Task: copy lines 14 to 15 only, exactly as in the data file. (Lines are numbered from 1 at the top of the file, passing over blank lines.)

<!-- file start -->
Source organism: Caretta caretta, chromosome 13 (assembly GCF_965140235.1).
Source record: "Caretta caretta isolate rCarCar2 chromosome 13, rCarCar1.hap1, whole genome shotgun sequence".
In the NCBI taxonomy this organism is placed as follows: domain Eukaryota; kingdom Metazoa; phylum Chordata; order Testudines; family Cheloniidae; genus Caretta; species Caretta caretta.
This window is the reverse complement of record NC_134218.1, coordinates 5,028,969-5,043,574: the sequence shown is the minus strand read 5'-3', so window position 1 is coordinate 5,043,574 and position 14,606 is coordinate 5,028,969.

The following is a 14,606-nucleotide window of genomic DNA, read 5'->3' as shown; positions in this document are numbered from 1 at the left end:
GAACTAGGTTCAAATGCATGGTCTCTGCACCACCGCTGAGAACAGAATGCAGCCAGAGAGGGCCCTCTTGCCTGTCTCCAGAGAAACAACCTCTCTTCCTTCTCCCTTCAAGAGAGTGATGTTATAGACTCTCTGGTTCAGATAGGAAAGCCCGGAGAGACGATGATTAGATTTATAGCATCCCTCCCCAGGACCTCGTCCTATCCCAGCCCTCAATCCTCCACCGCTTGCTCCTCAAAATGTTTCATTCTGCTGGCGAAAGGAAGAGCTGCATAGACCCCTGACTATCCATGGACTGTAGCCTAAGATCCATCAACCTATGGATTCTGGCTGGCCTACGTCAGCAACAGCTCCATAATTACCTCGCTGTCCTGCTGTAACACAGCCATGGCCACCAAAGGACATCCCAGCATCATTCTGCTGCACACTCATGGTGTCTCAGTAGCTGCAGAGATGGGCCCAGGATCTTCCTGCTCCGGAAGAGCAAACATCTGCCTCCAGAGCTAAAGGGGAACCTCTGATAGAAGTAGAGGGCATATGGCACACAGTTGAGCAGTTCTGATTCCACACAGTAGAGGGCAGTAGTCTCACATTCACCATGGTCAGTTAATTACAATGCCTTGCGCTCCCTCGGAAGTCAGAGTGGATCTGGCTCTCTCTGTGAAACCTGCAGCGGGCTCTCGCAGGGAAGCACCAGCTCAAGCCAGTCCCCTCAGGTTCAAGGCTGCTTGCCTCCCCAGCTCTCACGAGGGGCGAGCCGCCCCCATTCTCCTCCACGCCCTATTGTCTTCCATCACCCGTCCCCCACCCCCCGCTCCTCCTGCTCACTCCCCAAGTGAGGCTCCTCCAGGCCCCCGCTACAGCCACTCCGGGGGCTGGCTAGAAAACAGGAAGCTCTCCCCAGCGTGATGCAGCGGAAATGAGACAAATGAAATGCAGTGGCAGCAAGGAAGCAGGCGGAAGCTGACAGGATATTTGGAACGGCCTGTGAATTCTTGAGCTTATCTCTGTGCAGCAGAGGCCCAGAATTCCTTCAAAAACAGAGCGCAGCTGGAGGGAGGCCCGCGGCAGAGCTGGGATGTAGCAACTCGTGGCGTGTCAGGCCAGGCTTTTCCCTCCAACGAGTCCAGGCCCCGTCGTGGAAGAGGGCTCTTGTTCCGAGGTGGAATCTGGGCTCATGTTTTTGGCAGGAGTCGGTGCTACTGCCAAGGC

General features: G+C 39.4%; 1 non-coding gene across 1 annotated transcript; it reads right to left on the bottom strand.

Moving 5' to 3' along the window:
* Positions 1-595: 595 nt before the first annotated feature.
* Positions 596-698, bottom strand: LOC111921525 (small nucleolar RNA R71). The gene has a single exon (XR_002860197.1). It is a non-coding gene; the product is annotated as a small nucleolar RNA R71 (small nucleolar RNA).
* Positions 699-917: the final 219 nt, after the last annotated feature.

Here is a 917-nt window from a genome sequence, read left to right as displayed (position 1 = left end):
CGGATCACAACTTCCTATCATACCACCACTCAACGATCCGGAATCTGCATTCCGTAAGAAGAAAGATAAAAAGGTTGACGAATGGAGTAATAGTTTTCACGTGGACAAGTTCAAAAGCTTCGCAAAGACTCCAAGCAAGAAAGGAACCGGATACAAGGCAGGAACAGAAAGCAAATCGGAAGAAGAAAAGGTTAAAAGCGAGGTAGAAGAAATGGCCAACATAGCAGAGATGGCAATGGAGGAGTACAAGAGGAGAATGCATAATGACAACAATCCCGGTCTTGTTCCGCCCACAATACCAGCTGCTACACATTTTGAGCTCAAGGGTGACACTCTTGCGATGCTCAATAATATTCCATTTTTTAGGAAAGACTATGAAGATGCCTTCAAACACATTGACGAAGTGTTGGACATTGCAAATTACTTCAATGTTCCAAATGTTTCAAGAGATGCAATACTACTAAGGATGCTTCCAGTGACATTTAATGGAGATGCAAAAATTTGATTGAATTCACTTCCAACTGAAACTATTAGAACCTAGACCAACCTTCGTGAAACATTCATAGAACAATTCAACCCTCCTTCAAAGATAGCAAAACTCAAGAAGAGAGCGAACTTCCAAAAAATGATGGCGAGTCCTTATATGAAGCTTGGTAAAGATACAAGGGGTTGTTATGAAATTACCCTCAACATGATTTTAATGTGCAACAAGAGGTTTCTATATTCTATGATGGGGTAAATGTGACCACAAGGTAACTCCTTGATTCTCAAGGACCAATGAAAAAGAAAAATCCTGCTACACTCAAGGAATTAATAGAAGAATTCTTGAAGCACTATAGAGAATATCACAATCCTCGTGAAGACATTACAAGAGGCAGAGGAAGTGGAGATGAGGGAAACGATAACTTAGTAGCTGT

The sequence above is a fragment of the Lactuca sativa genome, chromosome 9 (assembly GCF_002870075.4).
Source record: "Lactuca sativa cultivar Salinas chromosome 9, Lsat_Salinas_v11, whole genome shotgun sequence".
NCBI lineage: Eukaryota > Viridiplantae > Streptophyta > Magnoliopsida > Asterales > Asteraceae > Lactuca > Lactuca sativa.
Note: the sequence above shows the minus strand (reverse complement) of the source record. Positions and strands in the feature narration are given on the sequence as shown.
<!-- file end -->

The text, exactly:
The sequence above is a fragment of the Lactuca sativa genome, chromosome 9 (assembly GCF_002870075.4).
Source record: "Lactuca sativa cultivar Salinas chromosome 9, Lsat_Salinas_v11, whole genome shotgun sequence".